Besides questioning the role of the artist, such a project might give the impression that, by moving outside the solemnity and rigour of the courtroom, it comes close to the subjectivity associated with the world of art. Indeed, this is an express approximation and confusion consciously sought by the team, as evidenced by the fact that the expression “forensic aesthetics” frequently appears in the team’s publications and exhibitions.
In Weizman’s words, this is not a matter of aestheticising or trivialising the facts that are presented but, rather, it refers to the Greek etymology of the word aesthetics: “susceptible to being perceived by the senses”.
“[…] any forensics specialist will tell you that aesthetics is absolutely essential for the investigative work and for its presentation. In terms of presentation, everybody knows that the rhetorical ability of a lawyer hinges on more than facts; it’s the way they are presented with forensics, objects, images, which involves all kinds of aesthetic decisions like color, tone, shade, crop, and so on. This illustrates something that everybody knows, yet nobody would speak about in forensic work. We depend on aesthetics—we are aesthetic practitioners—but we need to keep away from that association.”
In work with collected audiovisual material, there is a prior and mediated aetheticisation at the moment when these images and sounds are captured. FA makes this “perception of the senses” work for its causes. The combination of two disciplines like forensic science and architecture gives rise to new practice. Beyond pure expertise, forensic architecture applies digital tools from the standpoint of political commitment and a way—rather different from the usual focus of studies in architecture and urban planning—of viewing public space as a scene of conflict. It is a way of working that confronts power instead of going along with its precepts. And it is viewed with suspicion by the powers-that-be. Yet, Weizman says, “[…] architects need to be public figures … They should take positions, whatever they do.”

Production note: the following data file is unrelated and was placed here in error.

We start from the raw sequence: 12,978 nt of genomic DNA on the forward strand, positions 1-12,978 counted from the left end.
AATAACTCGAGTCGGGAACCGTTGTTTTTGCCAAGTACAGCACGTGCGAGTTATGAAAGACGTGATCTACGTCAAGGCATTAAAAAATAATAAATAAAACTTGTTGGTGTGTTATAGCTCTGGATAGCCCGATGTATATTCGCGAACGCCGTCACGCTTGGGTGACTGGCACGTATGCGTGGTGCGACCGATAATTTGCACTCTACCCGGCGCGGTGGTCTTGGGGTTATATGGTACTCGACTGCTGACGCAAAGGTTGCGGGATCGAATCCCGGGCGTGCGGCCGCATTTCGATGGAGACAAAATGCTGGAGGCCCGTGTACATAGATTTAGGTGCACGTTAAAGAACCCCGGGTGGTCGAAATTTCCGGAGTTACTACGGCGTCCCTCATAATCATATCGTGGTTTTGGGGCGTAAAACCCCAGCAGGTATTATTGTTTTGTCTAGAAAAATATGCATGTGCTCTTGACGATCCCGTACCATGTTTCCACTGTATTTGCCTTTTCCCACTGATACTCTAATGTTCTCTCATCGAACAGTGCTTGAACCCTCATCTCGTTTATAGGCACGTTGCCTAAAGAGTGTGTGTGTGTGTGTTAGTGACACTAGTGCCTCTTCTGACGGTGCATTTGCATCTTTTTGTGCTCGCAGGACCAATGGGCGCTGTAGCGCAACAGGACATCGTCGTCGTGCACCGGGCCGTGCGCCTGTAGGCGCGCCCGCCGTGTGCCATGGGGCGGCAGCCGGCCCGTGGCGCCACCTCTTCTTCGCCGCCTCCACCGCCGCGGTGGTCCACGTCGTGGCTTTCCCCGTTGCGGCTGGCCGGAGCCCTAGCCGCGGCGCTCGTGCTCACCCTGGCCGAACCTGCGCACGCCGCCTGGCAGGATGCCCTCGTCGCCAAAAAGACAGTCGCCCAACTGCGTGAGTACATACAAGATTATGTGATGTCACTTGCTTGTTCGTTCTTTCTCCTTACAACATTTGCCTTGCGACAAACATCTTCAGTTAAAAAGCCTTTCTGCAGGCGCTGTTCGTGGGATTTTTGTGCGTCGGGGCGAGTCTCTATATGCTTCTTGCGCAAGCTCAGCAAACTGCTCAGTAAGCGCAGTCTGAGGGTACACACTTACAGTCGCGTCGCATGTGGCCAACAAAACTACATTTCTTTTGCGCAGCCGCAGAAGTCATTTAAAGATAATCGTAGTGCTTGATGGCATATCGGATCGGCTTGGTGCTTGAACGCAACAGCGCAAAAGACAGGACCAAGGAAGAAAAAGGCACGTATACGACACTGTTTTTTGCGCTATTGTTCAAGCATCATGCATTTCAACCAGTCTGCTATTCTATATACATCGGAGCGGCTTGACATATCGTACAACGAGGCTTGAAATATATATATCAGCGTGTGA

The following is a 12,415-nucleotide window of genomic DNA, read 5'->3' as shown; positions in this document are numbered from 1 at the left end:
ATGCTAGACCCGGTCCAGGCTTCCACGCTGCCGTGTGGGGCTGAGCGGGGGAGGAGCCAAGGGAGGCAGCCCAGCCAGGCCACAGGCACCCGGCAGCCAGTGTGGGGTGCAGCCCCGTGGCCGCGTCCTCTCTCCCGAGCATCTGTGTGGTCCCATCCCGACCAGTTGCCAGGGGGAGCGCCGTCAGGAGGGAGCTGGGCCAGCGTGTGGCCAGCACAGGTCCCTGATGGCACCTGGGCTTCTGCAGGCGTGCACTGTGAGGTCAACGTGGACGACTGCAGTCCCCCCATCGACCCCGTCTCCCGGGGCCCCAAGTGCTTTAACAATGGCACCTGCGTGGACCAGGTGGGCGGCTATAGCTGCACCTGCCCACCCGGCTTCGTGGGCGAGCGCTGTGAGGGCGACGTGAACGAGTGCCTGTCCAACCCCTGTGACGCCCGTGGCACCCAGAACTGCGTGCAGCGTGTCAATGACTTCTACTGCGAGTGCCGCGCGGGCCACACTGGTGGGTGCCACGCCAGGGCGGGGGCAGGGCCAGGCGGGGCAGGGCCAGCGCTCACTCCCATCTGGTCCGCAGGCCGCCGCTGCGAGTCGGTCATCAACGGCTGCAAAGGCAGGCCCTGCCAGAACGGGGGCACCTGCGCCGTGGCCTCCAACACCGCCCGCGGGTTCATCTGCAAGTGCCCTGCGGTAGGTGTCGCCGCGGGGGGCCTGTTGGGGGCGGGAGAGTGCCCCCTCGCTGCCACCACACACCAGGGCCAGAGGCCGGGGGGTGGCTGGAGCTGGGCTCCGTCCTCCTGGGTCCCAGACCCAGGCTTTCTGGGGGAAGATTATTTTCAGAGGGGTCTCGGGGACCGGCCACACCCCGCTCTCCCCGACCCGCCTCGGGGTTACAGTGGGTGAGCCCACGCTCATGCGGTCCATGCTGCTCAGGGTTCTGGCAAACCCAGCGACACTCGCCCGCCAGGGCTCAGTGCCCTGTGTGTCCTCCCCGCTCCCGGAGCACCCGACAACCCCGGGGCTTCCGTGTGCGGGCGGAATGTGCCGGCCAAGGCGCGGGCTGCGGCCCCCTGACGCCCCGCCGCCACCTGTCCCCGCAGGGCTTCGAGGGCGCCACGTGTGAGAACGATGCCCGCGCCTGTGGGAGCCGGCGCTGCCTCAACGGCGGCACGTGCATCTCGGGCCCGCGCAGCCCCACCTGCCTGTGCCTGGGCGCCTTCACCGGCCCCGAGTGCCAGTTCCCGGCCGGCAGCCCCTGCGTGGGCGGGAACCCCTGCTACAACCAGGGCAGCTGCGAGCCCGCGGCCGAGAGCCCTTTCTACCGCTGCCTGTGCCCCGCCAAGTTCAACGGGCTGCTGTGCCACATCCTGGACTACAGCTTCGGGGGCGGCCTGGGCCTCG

The work of Forensic Architecture seems to exemplify the words of Michael Sorkin: “Architecture is never non-political: it always reinforces a set of social relations, whether within the family or between the ruler and the ruled.” (2) FA poses the political dimension from praxis itself, using it as a discipline, as a tool whose result does not construct, or build, or alter physical space, perhaps, but it does, of course, construct a social and political space, no longer reinforcing but constructing a set of social relations.
This stance is far removed from that of eminent figures of the profession who, without compunction, accept that unconcern about power is an inherent part of the job. One well-known architect sums it up, in question-and-answer form. “Or do you know of any moment in the history of architecture in which an architect contributed to the decisive issues of society? Architects have always kept company with the world’s mighty.” (3) Such a barefacedly cynical statement is what the work of Forensic Architecture seems to be trying at least to refute.
(1) Forensic Architecture (2020). THE KILLING OF MUHAMMAD GULZAR. forensic-architecture.org. https://forensic-architecture.org/investigation/the-killing-of-muhammad-gulzar.
(2) Wagner, Aleksandra. (26 November 2017) Michael Sorkin: Interview by Aleksandra Wagner. lebbeuswoods.wordpress.com https://lebbeuswoods.wordpress.com/2007/11/26/michael-sorkin-interview-by-aleksandra-wagner/.
(3) Jacques Herzog. (13 October 2020) Letter to David Chipperfield. domusweb.it https://www.domusweb.it/en/architecture/2020/10/13/jacques-herzog-letter-from-basel.html.